Detection of genes causing rare hidden cancer!


Several sarcoma-causing genes have been identified in the first comprehensive genetic map of sarcoma, generated by research led by Umeko, the Garvan Institute of Medical Research and the University of New South Wales in Sydney. The research has broad implications for people living with sarcoma and their families – allowing cancer to be detected earlier and potentially improving patients’ survival.

Sarcomas are rare cancers that appear in bone, muscle, fat, or cartilage. Sarcomas most often occur in children and young adults, and they account for about 20% of cancers diagnosed in people under the age of 20.

To date, there has been little research on the genetic basis of sarcoma.

The new study published in the journal SciencesA comprehensive map of how the inheritance of genes affects families affected by sarcoma.

Researchers have found that one in 14 people with sarcoma carries a clinically important gene that explains why the cancer develops. In addition, the research team identified a previously unknown genetic pathway specific to sarcoma.

said lead author of the paper, Dr. Mandy Ballinger, chair of the Garvan Hereditary Cancer Risk Group.

These new findings are important for sarcoma patients, said Jonathan Granik, who was diagnosed with sarcoma at age 26.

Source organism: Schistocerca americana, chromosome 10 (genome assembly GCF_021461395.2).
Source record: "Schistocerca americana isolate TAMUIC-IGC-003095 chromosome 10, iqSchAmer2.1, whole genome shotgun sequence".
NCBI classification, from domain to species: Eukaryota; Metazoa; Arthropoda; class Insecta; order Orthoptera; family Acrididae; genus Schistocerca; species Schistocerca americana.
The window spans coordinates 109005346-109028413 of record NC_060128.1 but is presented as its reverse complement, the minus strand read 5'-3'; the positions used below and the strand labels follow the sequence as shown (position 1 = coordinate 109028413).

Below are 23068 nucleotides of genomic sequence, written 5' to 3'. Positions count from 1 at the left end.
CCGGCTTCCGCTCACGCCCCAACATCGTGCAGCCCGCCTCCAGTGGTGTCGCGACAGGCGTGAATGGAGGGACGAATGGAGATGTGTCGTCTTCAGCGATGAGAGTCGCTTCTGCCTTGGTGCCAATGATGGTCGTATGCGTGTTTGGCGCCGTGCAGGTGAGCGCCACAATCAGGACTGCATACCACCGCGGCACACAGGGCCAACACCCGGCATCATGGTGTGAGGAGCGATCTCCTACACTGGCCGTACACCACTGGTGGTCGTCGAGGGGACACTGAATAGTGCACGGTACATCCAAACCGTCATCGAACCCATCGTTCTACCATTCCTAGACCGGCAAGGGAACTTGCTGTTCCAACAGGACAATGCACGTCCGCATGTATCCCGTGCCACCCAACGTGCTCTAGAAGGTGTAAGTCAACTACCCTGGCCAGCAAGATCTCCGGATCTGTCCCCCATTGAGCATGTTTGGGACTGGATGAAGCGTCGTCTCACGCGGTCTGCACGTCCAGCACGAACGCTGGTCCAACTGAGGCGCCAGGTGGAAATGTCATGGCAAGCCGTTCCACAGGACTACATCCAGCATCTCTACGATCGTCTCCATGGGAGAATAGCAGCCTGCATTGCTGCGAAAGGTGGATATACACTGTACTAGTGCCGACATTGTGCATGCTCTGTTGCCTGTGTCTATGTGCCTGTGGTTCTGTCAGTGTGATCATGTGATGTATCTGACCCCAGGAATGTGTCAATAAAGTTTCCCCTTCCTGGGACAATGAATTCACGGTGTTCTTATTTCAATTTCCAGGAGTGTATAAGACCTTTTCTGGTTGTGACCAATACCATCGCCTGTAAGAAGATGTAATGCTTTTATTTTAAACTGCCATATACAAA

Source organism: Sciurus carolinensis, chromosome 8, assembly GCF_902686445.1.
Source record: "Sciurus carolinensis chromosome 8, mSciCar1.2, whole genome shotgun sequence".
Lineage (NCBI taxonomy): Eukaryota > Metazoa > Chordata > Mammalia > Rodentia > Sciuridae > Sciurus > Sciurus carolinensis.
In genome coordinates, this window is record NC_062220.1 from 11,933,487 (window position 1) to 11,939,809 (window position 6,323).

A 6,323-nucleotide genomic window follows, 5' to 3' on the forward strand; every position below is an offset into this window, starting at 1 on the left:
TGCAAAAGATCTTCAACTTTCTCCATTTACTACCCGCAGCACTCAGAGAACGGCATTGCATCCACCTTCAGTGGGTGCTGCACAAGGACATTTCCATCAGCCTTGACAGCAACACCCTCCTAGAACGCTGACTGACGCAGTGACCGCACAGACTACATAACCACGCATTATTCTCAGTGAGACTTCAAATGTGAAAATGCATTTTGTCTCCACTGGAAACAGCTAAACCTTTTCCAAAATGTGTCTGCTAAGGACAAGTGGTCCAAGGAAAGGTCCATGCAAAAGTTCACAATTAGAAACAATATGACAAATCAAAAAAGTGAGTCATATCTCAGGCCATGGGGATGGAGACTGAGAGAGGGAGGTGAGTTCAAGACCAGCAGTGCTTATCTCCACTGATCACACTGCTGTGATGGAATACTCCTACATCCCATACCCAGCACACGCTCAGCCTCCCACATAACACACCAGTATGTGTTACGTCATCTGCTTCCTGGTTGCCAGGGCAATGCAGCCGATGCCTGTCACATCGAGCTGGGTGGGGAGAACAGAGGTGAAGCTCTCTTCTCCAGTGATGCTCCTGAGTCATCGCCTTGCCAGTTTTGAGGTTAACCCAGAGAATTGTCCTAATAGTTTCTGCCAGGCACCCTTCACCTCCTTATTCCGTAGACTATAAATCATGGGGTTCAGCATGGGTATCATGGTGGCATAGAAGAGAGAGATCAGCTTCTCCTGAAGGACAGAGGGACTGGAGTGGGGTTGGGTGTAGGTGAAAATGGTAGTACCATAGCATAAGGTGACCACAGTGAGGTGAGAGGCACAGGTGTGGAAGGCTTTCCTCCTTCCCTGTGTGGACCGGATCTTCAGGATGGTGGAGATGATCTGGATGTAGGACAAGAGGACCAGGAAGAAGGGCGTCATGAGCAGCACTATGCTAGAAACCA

“Receiving a sarcoma diagnosis can be devastating,” said Jonathan. “This research offers hope for sarcoma patients, as it increases the chance of being diagnosed at an early, curable stage.”

The study was co-led by Professor David Thomas, head of the Cancer Genomic Medicine Laboratory at Garvan and CEO of Omico, a national nonprofit network of cancer genomic research and treatment centers.

“Cancer is fundamentally a genetic disease, and genomics is the key to unlocking its secrets. This international collaboration has developed new methods for mapping the genetic basis of cancer and has identified novel genetic pathways that increase cancer risk. These findings fill in important gaps in the missing cells,” said Professor Thomas.

The research paves the way for people with a family history of sarcoma to be tested for genetic risk of developing the disease.

The researchers used data collected from the International Sarcoma Study (ISKS) and Genetic Cancer Risk in Young People (RisC) studies. Established in Australia in 2008, ISKS is the largest genetic study of sarcoma in the world, including more than 3,500 families recruited from 23 cancer centers in seven countries.



Source link

Related Posts

Precaliga